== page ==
Over the last few years, we have helped a tremendous amount of companies move over to Qooling, either straight out of office-based Management Systems or migrating from other software solutions. During this transition, we always take a very critical look at the forms and checklists that are present within the organization. Implementing a new platform is always a great way to reflect on your current Management System. We have seen some weird, unnecessary, and even unknown checklists in our time.

The Unknown

These are probably the funniest. We always tend to find checklists and forms that are hardly used or nobody was aware of. They sometimes predate from 2010 and before, and are stored in some hard-to-find folder on the server. The Management System is a lively system that evolves and is managed by different people over time. Due to this character, people sometimes simply miss checklists and forms. The turnover of people can make it very hard to manage it all, especially when there is a great distributed system where everybody can contribute. Having a distributed management system is crucial for an effective one, but managing it can become quite difficult when there are lots of unknowns.

The Weird One

These are the forms and checklists that are so complex that only the person who created it can handle them. Yes, there are deeper concerns when this happens, such as process misalignment, but still. These highly complex forms can be extremely simplified most of the time or even be broken into a couple of different forms for clarity. It is always important to take a greater look at the processes that this form/checklist is part of, to make sure they are aligned again.

Some other examples are the checklists, which have questions that nobody understands. Questions with double negatives, wording that nobody understands, or unclear sentences. These might look like small things but they can make it very hard for employees to understand the checklists, let alone fill it in correctly.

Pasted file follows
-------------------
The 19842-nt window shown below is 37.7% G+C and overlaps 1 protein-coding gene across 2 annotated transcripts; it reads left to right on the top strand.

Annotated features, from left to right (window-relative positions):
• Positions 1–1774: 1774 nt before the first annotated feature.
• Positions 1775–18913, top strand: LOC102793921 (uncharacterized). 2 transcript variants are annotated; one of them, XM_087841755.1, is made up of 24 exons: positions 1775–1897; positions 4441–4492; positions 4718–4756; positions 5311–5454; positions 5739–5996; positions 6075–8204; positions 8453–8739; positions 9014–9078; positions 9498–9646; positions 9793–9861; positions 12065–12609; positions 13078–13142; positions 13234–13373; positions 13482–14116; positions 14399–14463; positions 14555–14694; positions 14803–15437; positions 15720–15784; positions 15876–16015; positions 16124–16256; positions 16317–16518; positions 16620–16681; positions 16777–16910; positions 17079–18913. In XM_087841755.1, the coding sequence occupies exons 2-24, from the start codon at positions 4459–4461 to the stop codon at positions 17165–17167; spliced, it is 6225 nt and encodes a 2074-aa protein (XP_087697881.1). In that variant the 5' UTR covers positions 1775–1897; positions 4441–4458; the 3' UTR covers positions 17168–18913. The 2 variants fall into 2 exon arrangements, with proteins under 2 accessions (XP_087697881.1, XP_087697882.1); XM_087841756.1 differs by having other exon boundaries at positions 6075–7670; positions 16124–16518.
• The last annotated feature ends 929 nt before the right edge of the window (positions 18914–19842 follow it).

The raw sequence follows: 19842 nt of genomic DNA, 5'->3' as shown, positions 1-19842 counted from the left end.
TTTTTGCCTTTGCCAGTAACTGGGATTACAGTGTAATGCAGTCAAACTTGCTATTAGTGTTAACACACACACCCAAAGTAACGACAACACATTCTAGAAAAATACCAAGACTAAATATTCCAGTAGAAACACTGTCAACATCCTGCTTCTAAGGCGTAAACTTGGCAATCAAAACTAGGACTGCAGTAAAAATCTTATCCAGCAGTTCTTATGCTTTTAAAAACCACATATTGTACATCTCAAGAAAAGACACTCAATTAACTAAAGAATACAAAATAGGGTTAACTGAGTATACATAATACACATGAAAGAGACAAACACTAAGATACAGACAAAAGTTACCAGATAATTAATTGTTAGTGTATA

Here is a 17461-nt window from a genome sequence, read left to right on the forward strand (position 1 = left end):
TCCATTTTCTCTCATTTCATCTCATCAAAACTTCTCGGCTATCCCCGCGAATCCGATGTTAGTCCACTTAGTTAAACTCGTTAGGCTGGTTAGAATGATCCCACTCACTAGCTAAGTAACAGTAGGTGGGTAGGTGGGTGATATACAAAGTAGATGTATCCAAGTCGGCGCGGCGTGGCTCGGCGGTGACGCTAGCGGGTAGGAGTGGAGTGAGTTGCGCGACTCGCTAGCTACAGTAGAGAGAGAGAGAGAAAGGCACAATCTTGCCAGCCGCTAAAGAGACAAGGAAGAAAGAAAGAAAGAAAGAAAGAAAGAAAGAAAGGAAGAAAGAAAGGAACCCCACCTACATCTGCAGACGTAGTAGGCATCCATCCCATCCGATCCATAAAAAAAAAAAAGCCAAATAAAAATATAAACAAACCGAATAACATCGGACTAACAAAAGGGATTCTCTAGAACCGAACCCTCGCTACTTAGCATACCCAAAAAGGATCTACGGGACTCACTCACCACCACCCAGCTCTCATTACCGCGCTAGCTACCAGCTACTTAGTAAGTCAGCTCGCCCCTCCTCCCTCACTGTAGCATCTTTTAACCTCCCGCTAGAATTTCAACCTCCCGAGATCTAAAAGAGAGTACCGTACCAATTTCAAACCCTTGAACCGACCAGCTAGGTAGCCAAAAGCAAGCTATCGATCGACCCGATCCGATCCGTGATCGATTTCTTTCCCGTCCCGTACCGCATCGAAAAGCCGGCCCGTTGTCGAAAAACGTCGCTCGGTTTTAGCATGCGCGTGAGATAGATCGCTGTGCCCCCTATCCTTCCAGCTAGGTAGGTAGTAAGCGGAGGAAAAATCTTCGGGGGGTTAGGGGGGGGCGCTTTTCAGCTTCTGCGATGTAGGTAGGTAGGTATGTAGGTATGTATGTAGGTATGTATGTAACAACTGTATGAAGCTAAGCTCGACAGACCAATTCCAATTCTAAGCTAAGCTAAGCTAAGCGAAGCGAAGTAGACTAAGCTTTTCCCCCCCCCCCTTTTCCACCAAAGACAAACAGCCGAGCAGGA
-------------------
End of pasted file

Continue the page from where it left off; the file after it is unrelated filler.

The Unnecessary

This is probably the biggest group of all. These checklists were created with the best intentions in mind, but they aren’t very effective. When we look deeper, we have to conclude that these checklists aren’t measuring anything. Great examples are checklists where every item needs to be checked “OK”. Looks great on paper doesn’t it? However, you will only receive checklists that have only “OK” as answer. What if something wasn’t ok? Do you really get this information? Yes, they might have fixed it right away but that has never been logged. Checklists that require only OK answers to be accepted are meaningless and create a fake perception of Quality. There are lots of these types of checks in the process because for most companies everything needs to be OK to go to the next step. There is absolutely nothing wrong with this but make sure you create such checks in a sensible way and you allow room for error. Everybody makes mistakes—that’s life—just don’t hide it and give people room to express these mistakes.

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What Is HSE 4.0?

In line with Quality 4.0, there is also HSE 4.0. Maybe this speaks a little less to the imagination, but there are some fantastic examples of HSE 4.0 initiatives. However, the same as for Quality 4.0, you need to have a solid infrastructure before you can even start to think about HSE 4.0. A proper and open HSE platform is a necessity if you want to push the HSE into the new era of HSE 4.0. Without this infrastructure, it will be next to impossible to handle all the data that is coming out of sensors, cameras and human interactions. The latest techniques will significantly increase the amount of data and a proper cloud platform is required to handle all the data.